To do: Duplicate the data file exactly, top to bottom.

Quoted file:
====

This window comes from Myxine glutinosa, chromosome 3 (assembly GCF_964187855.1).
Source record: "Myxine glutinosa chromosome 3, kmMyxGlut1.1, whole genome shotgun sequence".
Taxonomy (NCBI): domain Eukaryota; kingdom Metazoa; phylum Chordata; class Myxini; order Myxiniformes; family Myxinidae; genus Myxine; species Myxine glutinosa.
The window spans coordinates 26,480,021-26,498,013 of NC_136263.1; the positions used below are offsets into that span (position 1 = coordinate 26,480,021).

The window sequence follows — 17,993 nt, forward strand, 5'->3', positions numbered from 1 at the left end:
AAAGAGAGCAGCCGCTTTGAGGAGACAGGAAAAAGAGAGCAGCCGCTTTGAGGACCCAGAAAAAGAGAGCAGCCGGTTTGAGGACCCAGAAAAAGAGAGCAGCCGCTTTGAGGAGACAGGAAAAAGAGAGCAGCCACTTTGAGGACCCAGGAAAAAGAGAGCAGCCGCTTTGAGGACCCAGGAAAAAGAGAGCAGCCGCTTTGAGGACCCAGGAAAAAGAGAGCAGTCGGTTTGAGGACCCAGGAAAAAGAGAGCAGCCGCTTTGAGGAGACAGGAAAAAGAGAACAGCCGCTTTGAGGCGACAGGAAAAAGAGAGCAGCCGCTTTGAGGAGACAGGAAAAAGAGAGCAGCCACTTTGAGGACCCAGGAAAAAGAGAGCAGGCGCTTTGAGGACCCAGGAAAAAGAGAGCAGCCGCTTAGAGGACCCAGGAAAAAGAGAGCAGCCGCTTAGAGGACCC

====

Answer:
This window comes from Myxine glutinosa, chromosome 3 (assembly GCF_964187855.1).
Source record: "Myxine glutinosa chromosome 3, kmMyxGlut1.1, whole genome shotgun sequence".
Taxonomy (NCBI): domain Eukaryota; kingdom Metazoa; phylum Chordata; class Myxini; order Myxiniformes; family Myxinidae; genus Myxine; species Myxine glutinosa.
The window spans coordinates 26,480,021-26,498,013 of NC_136263.1; the positions used below are offsets into that span (position 1 = coordinate 26,480,021).

The window sequence follows — 17,993 nt, forward strand, 5'->3', positions numbered from 1 at the left end:
AAAGAGAGCAGCCGCTTTGAGGAGACAGGAAAAAGAGAGCAGCCGCTTTGAGGACCCAGAAAAAGAGAGCAGCCGGTTTGAGGACCCAGAAAAAGAGAGCAGCCGCTTTGAGGAGACAGGAAAAAGAGAGCAGCCACTTTGAGGACCCAGGAAAAAGAGAGCAGCCGCTTTGAGGACCCAGGAAAAAGAGAGCAGCCGCTTTGAGGACCCAGGAAAAAGAGAGCAGTCGGTTTGAGGACCCAGGAAAAAGAGAGCAGCCGCTTTGAGGAGACAGGAAAAAGAGAACAGCCGCTTTGAGGCGACAGGAAAAAGAGAGCAGCCGCTTTGAGGAGACAGGAAAAAGAGAGCAGCCACTTTGAGGACCCAGGAAAAAGAGAGCAGGCGCTTTGAGGACCCAGGAAAAAGAGAGCAGCCGCTTAGAGGACCCAGGAAAAAGAGAGCAGCCGCTTAGAGGACCC